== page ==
As I write this, Ridley Scott’s The Martian has reached a US domestic haul of more than $197 million, with foreign receipts added its worldwide take is some $459 million, making it one of the directors most successful films. It hasn’t been released in China or Japan yet either so there’s plenty yet to be added, so it is sure to cross that magical $500 million barrier. It’s nice to see Scott with a genuine hit under his hat after a decade of his films struggling to find a sizeable audience.
It’s just a pity its The Martian. It is easy to assess why it has been so successful- it is based on a very popular book, has a likeable and popular lead, and is pretty much the perfect Ridley Scott vehicle for mainstream audiences- a simple story told with great visuals. It’s a good movie. But it’s a pretty weak Ridley Scott movie. Think Thelma & Louise over 1492: Conquest of Paradise.
Maybe ‘weak’ isn’t the right word. Its just that… well it didn’t involve me somehow. Maybe its unfair, I read the book so I knew what to expect. Other than an unnecessary coda the film is largely faithful to the book and doesn’t take any liberties so any weakness in the film is surely inherent in the source material. And it certainly looks as spectacular as you’d expect for a Ridley Scott film. Indeed, how he manages to make a film as ‘big’ as this for ‘just’ $108 million is quite astonishing, frankly (something he likewise achieved with Prometheus). You certainly get plenty bang for your buck. And yes its great to see Ridley back in the sci-fi groove now after so many decades. There are some amazing sets and shots in The Martian that reminded me of 2001, and hints at what a film like that might look like if done today. But that’s just it; 2001 would never get made today. We can do better visuals now than Kubrick could ever have dreamed of, but we cannot tell the same kind of story. There is no room for the awe, the strangeness, the alien-ness of space anymore. Its more cosy and familiar now. I don’t think there is any moment in The Martian where we doubt our hero will ever fail to survive, or we really feel the stark terror and loneliness of life alone on an alien world. We’re too busy smirking at disco music.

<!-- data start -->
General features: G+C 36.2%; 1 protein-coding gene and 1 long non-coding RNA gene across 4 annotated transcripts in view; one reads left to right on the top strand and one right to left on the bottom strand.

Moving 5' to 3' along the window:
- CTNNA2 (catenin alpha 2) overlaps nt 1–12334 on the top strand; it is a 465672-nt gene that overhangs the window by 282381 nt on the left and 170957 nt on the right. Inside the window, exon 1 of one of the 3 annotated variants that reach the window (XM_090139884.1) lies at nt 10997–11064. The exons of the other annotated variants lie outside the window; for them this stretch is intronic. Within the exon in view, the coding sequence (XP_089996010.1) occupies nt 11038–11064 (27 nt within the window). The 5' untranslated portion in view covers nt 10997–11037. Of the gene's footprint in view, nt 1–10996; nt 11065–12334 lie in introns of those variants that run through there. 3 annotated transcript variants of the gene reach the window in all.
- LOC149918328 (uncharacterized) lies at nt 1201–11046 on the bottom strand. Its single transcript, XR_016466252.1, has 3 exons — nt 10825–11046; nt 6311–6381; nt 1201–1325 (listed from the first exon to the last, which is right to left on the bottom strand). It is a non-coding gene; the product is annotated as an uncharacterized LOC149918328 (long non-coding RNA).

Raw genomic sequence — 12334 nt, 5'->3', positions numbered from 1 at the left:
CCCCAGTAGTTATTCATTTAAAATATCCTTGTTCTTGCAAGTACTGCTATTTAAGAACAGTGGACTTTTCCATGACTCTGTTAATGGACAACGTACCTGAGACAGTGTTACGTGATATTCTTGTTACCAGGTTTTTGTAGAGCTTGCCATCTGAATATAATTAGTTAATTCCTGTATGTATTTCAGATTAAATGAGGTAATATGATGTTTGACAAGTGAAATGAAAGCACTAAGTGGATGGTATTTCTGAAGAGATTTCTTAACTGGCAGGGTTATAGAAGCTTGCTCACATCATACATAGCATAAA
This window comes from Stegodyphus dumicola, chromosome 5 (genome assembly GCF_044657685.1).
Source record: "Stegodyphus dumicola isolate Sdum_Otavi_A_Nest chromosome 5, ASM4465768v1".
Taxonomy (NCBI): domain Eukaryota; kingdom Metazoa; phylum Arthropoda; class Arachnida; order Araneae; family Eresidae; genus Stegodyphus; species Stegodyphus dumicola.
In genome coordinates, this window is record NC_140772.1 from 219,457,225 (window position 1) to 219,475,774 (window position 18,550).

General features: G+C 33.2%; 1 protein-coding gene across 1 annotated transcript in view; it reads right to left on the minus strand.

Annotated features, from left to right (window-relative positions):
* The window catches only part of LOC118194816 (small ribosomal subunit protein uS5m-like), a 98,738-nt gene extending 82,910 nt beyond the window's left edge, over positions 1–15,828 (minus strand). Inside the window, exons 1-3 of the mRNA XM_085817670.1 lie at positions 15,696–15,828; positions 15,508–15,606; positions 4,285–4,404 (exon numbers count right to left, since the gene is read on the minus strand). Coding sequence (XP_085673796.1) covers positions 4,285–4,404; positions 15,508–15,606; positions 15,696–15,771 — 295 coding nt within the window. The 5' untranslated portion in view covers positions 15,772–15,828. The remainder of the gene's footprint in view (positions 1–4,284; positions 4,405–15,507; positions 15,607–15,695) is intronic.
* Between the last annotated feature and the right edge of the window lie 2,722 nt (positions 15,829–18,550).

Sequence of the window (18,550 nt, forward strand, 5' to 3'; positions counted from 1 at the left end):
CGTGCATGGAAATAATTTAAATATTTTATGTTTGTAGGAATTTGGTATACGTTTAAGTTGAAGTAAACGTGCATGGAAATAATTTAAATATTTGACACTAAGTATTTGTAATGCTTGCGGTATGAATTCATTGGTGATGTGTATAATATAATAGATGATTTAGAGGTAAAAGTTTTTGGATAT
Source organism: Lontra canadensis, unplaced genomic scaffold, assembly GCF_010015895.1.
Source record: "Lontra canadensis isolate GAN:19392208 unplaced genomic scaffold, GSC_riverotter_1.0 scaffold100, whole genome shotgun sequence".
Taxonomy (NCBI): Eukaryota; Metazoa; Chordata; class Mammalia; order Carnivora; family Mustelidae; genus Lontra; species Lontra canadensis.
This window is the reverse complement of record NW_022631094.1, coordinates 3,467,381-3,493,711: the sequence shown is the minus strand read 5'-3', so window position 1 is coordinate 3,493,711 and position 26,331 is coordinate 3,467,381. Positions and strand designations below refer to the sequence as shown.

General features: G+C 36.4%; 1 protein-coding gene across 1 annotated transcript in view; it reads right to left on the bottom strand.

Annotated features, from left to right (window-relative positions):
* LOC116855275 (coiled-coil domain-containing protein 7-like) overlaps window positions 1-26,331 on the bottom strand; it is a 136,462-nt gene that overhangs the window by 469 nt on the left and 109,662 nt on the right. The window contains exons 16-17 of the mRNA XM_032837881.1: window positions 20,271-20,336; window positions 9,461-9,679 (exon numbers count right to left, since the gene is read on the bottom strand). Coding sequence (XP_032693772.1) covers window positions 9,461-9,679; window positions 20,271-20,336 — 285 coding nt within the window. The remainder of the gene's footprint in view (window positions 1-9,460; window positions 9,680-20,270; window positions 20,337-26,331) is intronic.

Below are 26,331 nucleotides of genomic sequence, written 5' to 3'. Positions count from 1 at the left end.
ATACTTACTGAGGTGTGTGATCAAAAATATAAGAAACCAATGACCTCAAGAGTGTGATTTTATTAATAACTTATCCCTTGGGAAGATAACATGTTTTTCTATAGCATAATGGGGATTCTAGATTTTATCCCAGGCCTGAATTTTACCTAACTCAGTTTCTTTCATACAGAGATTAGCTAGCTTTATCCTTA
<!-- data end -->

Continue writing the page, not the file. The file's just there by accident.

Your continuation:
God that planetoid in Alien was so strange and alien… so dark and moody and dangerous and nightmarish. Mars looks spectacular enough but its just another desert, frankly. I guess I just prefer Scott’s more arthouse, darker, rawer works, those films with his flair for visuals coupled with a darker twist. They are inevitably more esoteric, less audience-friendly. Not necessarily better movies, I’ll admit that, certainly, but I do find even a flawed film like The Counsellor rather more interesting and rewarding. However some might say that I’m talking utter tosh and The Martian proves that Ridley is better when he keeps it simple. The box-office would seem to confirm that. The tone of the film just felt wrong, somehow. Maybe it was just that disco music. It rather worked in the book, but onscreen, it was just distracting, undermining any tension.
Maybe I’ll enjoy it more second time around. I just expected Ridley to stamp some of his darkness on the project but it just turned out light and fluffy and entertaining like the book. I expect that, knowing that now, I’ll react to the film better next time. But I’ll still wonder at what it might have been. Maybe he’s keeping a three-hour version under his hat for a Directors Cut edition that will add some of that darkness and awe. You never know with Ridley. Afterall, Kingdom of Heaven was pretty poor at the cinema, but its later extended version is one of the very best films he has ever made.